What is the Federal Employers Liability Act and How is it Different From Texas Workers' Comp?
You have most likely seen articles on how innocent bystanders and train passengers can obtain compensation via lawsuit. As an injured worker for a train or rail company, your sole financial remedy will be pursuing a claim through the Federal Employers Liability Act, or FELA.
The train accident attorneys at Grossman Law Offices would like to give you some perspective on what makes the two different from one-another, ultimately showing what sort of an impact this will have on your post-accident financial recovery.
Questions answered on this page:
- How does FELA differ from workers' comp?
- Under FELA, what do railroad workers have to do to recovery injury compensation?
- How can an experienced accident attorney help with your FELA case?
Key differences between FELA and worker's comp
Before discussing what makes a FELA claim unique, we must first consider who is covered by FELA and standard compensation law. FELA is reserved for railroad employees exclusively, and is federally mandated. Workers' compensation law, however, is a general catch-all for workers injured on the job, and is handled by the various states. Hence, a workers' comp case in our state would require a lawyer familiar with Texas law, while a FELA matter would demand experience in comprehending and analyzing Federal law. We at Grossman Law Offices can do just that.
Perhaps the most crucial different between FELA and workers' comp is that FELA is an "at fault" system, whereas workers' comp is a "no fault' system. This means that FELA claims have to prove negligence on the part of the railroad. If a railroad worker is injured and it is found that the injury is the worker's fault, the worker gets nothing. However, if it can be proven that the injuries were due to employer negligence, the railroad worker has the right to sue and recovery full compensation for their damages.
By contrast, since workers' fault is a "no fault" system, it doesn't matter whether it was the worker's or employer's negligence, which led to an injury; As long as the accident happened at work, the worker is covered. While an employee can't sue the employer under workers' comp, they are granted certain, minimal, but guaranteed benefits. While they don't have to go to court, workers injured under a workers' comp system rarely recover the full amount of their damages.
In a nutshell, the two systems break down like this: FELA does not guarantee benefits, while giving an injured worker the opportunity to recover full compensation for an injury, while workers' comp guarantees benefits, but there are few situations where seriously injured workers are made whole.
Partial recovery under FELA
Another interesting aspect of the FELA system is the burden of proof. It is among the lowest of any civil procedure in the country. While Texas has a modified comparative fault system, where a plaintiff must prove at least 51% of the fault rests with the defendants, FELA lawsuits allow injured workers to recover for any portion of the accident, which was caused by employer negligence.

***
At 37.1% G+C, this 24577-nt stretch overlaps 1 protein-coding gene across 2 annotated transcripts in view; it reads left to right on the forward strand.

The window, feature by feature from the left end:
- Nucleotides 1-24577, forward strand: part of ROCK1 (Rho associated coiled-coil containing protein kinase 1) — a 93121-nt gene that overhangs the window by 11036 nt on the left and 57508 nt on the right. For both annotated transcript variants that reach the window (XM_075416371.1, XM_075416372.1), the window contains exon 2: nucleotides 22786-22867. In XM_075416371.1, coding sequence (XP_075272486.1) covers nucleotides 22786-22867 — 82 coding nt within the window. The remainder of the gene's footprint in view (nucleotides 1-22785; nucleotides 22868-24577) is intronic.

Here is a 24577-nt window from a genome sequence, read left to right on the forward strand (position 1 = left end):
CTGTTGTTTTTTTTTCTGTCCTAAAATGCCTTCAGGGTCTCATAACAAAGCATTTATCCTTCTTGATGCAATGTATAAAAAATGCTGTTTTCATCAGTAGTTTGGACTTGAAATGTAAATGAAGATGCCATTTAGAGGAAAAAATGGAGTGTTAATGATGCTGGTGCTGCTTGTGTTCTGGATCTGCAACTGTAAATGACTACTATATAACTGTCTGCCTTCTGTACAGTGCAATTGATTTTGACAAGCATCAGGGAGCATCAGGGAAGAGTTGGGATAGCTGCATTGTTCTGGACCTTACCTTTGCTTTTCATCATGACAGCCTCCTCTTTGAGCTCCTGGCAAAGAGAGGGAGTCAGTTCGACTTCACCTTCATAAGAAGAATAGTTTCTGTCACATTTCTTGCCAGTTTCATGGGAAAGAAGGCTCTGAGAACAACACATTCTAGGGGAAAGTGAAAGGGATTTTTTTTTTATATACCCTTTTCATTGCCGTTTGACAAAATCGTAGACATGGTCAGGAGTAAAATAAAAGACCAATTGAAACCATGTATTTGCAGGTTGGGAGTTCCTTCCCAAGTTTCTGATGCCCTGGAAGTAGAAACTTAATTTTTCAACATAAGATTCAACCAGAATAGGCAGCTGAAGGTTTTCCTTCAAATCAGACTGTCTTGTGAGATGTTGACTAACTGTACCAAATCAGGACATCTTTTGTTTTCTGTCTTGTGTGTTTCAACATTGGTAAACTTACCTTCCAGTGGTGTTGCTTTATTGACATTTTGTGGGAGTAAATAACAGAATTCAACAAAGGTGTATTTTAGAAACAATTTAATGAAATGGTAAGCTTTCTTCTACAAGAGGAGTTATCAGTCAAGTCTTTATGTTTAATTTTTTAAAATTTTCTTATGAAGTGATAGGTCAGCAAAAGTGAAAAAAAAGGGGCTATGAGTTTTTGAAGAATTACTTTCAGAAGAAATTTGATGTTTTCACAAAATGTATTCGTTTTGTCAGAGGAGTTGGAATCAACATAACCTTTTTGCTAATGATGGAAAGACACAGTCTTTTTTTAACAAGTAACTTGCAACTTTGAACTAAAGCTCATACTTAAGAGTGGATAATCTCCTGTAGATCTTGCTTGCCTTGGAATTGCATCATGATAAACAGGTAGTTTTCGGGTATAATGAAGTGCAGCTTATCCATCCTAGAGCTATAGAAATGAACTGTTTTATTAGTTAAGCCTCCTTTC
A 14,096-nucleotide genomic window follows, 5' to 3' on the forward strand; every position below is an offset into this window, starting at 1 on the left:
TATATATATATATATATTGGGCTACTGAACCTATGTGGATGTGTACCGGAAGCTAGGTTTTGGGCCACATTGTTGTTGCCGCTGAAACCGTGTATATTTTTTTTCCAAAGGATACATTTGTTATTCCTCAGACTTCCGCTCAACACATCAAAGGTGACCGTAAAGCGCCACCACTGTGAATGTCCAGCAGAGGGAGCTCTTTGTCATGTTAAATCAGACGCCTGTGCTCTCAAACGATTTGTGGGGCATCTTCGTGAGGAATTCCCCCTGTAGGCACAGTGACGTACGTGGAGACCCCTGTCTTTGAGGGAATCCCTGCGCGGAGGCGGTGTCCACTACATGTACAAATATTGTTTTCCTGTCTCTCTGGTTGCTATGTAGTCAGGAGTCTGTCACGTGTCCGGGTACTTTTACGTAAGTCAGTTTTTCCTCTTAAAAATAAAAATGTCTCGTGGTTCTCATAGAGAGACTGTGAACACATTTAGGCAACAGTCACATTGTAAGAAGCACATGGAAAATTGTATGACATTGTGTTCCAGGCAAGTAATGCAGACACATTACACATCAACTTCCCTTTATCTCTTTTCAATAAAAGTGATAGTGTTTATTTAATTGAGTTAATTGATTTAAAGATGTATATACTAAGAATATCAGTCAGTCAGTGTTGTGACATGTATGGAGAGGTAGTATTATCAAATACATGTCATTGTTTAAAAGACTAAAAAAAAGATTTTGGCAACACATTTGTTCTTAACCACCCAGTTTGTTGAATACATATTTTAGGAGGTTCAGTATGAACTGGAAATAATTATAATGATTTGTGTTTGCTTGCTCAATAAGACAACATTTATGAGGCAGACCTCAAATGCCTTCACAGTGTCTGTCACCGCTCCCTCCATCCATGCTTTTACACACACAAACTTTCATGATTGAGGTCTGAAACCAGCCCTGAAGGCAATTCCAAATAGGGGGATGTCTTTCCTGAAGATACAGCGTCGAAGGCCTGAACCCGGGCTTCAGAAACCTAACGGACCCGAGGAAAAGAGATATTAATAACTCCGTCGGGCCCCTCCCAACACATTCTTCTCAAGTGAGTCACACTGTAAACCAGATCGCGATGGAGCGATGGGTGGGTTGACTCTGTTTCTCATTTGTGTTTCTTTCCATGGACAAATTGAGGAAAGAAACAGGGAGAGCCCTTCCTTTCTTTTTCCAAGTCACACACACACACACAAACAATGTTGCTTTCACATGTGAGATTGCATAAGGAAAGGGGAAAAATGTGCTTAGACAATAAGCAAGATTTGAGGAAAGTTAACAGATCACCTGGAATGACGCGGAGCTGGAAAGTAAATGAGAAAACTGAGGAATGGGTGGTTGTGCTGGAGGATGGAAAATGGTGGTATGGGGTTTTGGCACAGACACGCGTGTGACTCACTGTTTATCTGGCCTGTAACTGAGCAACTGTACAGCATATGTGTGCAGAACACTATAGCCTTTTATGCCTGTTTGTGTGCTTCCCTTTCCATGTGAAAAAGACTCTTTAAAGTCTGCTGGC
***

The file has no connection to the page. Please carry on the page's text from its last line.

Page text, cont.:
Suppose an employee was 90% responsible for their own injury, while the employer negligence contributed 10% to the employee's injuries. In under Texas' modified comparative fault system, the employee would get nothing, because they were responsible for more than half of the injuries. However, under FELA, the injured worker can still recover that 10%.
While being able to recover at a lower fault threshold is an advantage for the employee, it also make FELA cases much more contentious, since every bit of blame and responsibility potentially costs money. In such cases, if the railroad admits any fault, they're are essentially admitting they owe money. That makes it very unlikely that they will do so.
Why you need an experienced FELA attorney.
Since FELA is an "at fault" system, where admitting any fault can potentially cost a railroad company money, it is crucial that you can prove liability in order to prevail in your claim. The only way to prove fault is with evidence and the only way to gather that evidence is with a thorough, third-party investigation. Injured workers cannot assume that the railroad, government, or their union will conduct the kind of investigation needed to bolster a FELA claim. In fact, without someone looking over their shoulder, railroads have been known, on occasion, to clean up an accident scene as quickly as possible to hide evidence.
With the help of an experienced train accident attorney, like those at Grossman Law Offices, you can get the independent investigation your case needs. In addition, once hired on, we set to work immediately, not just gathering evidence, but putting the railroad company on notice not to attempt to destroy any evidence, which could help an injured railroad workers' claim. In addition, Grossman Law Offices has decades of experience dealing with commercial insurance companies in high-stake negotiations, helping our clients to recover the maximum compensation that they are entitled to under the law.
If you would like to discuss your case, give us a call. Our number is (855) 326-0000. Grossman Law Offices' line is open to you 24/7. Call us for free, private consultation.
Related Articles about Railroad Injury Law: